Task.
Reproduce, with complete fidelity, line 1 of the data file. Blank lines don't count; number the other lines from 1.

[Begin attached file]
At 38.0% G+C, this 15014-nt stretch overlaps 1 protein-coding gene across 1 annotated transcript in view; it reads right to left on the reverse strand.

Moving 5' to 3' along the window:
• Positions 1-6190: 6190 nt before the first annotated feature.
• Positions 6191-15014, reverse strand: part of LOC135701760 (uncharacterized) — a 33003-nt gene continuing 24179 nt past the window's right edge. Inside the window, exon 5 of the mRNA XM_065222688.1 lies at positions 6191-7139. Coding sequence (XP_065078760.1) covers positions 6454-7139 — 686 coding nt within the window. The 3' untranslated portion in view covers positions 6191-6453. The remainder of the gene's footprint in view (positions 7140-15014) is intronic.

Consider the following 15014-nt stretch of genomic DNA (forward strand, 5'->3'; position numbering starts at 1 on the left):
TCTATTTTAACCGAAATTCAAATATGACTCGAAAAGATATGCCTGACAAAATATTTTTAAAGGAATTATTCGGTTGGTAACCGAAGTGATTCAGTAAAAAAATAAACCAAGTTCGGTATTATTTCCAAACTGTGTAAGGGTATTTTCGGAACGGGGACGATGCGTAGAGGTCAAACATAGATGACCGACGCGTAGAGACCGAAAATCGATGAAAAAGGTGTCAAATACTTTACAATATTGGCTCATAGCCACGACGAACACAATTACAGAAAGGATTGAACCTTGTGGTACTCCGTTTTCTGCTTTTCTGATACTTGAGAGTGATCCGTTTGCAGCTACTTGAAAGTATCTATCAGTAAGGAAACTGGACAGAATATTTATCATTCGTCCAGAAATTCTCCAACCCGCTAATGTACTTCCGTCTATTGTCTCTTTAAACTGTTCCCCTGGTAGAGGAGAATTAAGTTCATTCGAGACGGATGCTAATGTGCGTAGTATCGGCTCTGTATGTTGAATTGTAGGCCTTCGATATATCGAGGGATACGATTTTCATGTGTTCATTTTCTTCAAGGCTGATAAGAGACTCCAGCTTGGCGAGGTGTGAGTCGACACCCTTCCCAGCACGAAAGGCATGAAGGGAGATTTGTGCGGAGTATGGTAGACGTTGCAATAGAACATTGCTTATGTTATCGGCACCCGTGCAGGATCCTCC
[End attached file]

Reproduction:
At 38.0% G+C, this 15014-nt stretch overlaps 1 protein-coding gene across 1 annotated transcript in view; it reads right to left on the reverse strand.